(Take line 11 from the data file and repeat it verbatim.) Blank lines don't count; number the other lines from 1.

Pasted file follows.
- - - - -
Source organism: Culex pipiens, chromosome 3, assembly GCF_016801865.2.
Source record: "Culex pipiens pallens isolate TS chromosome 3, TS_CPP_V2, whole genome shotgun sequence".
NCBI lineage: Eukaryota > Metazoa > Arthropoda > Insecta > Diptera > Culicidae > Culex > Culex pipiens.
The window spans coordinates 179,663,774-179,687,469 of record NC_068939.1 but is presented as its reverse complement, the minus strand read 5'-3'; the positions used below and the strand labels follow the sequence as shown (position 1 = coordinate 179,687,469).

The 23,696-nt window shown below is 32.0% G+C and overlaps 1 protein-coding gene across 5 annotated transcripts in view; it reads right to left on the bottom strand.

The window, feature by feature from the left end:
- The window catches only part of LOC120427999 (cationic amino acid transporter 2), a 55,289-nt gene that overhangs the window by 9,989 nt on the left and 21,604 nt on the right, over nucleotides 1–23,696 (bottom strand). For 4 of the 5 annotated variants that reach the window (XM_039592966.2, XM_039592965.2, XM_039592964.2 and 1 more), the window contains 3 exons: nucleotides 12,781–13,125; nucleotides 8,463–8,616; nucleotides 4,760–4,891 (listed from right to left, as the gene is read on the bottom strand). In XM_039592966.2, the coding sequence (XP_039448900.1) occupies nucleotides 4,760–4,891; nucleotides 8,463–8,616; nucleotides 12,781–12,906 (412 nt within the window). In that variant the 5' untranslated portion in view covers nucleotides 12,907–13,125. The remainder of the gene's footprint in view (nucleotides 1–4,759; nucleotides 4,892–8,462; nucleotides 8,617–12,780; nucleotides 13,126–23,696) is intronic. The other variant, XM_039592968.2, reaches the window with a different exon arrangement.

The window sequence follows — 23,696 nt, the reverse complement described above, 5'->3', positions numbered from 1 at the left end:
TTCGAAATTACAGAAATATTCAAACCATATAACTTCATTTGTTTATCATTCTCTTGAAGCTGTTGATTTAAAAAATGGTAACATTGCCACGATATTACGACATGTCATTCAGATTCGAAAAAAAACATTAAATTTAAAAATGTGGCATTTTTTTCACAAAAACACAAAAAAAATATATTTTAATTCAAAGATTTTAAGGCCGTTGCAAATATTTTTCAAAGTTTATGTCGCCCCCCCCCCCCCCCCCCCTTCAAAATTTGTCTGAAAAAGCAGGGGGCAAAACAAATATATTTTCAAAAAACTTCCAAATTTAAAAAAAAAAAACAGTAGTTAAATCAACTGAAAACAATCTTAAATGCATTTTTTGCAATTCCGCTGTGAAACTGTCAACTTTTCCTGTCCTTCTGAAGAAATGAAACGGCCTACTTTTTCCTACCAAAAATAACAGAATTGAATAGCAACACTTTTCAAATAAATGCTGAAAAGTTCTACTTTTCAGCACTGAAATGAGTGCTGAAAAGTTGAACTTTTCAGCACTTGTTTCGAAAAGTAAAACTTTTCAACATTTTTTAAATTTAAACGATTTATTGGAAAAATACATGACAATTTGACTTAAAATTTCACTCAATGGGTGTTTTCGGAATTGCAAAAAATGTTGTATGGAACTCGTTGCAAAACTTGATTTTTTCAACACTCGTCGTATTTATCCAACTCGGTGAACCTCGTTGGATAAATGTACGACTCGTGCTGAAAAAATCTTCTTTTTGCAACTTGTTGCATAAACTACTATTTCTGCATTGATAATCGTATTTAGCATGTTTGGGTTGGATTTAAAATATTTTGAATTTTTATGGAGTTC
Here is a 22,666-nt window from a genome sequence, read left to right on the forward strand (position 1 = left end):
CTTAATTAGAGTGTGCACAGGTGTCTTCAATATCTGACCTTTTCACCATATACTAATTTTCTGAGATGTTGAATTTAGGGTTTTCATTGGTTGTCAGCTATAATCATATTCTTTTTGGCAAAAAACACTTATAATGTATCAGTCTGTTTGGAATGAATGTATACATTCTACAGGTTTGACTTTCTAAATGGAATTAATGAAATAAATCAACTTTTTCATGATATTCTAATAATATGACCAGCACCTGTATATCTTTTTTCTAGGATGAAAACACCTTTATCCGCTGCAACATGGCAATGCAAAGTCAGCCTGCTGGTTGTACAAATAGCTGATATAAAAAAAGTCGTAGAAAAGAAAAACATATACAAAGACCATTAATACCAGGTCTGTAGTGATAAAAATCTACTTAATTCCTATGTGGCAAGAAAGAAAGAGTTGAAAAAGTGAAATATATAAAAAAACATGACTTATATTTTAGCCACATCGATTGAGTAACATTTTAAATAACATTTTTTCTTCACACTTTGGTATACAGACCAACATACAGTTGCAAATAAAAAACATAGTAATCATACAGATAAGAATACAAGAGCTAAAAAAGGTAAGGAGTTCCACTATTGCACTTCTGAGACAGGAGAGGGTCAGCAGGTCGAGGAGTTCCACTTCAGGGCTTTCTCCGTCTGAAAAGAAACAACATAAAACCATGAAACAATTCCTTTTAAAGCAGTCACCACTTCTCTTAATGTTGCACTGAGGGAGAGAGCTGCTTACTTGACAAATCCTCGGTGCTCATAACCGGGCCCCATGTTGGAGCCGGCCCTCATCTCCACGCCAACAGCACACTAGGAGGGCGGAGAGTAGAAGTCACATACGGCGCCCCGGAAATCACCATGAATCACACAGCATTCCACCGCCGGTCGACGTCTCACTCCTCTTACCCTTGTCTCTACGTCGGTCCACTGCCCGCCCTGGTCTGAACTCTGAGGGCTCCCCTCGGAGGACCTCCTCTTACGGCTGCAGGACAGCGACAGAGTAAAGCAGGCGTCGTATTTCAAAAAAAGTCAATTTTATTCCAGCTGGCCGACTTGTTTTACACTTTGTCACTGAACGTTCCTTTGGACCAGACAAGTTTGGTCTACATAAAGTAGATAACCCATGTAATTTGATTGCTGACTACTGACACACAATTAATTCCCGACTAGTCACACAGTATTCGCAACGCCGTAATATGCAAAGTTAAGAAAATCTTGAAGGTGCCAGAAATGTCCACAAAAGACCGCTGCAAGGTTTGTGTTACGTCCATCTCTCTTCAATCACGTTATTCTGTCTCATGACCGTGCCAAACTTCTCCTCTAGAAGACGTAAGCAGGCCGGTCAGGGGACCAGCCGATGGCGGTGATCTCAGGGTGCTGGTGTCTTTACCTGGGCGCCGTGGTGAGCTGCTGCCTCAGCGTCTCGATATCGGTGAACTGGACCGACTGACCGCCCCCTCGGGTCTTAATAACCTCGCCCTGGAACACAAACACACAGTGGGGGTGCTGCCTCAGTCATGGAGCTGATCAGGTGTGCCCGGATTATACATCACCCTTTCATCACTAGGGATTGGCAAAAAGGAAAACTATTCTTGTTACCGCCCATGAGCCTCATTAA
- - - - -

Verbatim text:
CTTAATTAGAGTGTGCACAGGTGTCTTCAATATCTGACCTTTTCACCATATACTAATTTTCTGAGATGTTGAATTTAGGGTTTTCATTGGTTGTCAGCTATAATCATATTCTTTTTGGCAAAAAACACTTATAATGTATCAGTCTGTTTGGAATGAATGTATACATTCTACAGGTTTGACTTTCTAAATGGAATTAATGAAATAAATCAACTTTTTCATGATATTCTAATAATATGACCAGCACCTGTATATCTTTTTTCTAGGATGAAAACACCTTTATCCGCTGCAACATGGCAATGCAAAGTCAGCCTGCTGGTTGTACAAATAGCTGATATAAAAAAAGTCGTAGAAAAGAAAAACATATACAAAGACCATTAATACCAGGTCTGTAGTGATAAAAATCTACTTAATTCCTATGTGGCAAGAAAGAAAGAGTTGAAAAAGTGAAATATATAAAAAAACATGACTTATATTTTAGCCACATCGATTGAGTAACATTTTAAATAACATTTTTTCTTCACACTTTGGTATACAGACCAACATACAGTTGCAAATAAAAAACATAGTAATCATACAGATAAGAATACAAGAGCTAAAAAAGGTAAGGAGTTCCACTATTGCACTTCTGAGACAGGAGAGGGTCAGCAGGTCGAGGAGTTCCACTTCAGGGCTTTCTCCGTCTGAAAAGAAACAACATAAAACCATGAAACAATTCCTTTTAAAGCAGTCACCACTTCTCTTAATGTTGCACTGAGGGAGAGAGCTGCTTACTTGACAAATCCTCGGTGCTCATAACCGGGCCCCATGTTGGAGCCGGCCCTCATCTCCACGCCAACAGCACACTAGGAGGGCGGAGAGTAGAAGTCACATACGGCGCCCCGGAAATCACCATGAATCACACAGCATTCCACCGCCGGTCGACGTCTCACTCCTCTTACCCTTGTCTCTACGTCGGTCCACTGCCCGCCCTGGTCTGAACTCTGAGGGCTCCCCTCGGAGGACCTCCTCTTACGGCTGCAGGACAGCGACAGAGTAAAGCAGGCGTCGTATTTCAAAAAAAGTCAATTTTATTCCAGCTGGCCGACTTGTTTTACACTTTGTCACTGAACGTTCCTTTGGACCAGACAAGTTTGGTCTACATAAAGTAGATAACCCATGTAATTTGATTGCTGACTACTGACACACAATTAATTCCCGACTAGTCACACAGTATTCGCAACGCCGTAATATGCAAAGTTAAGAAAATCTTGAAGGTGCCAGAAATGTCCACAAAAGACCGCTGCAAGGTTTGTGTTACGTCCATCTCTCTTCAATCACGTTATTCTGTCTCATGACCGTGCCAAACTTCTCCTCTAGAAGACGTAAGCAGGCCGGTCAGGGGACCAGCCGATGGCGGTGATCTCAGGGTGCTGGTGTCTTTACCTGGGCGCCGTGGTGAGCTGCTGCCTCAGCGTCTCGATATCGGTGAACTGGACCGACTGACCGCCCCCTCGGGTCTTAATAACCTCGCCCTGGAACACAAACACACAGTGGGGGTGCTGCCTCAGTCATGGAGCTGATCAGGTGTGCCCGGATTATACATCACCCTTTCATCACTAGGGATTGGCAAAAAGGAAAACTATTCTTGTTACCGCCCATGAGCCTCATTAA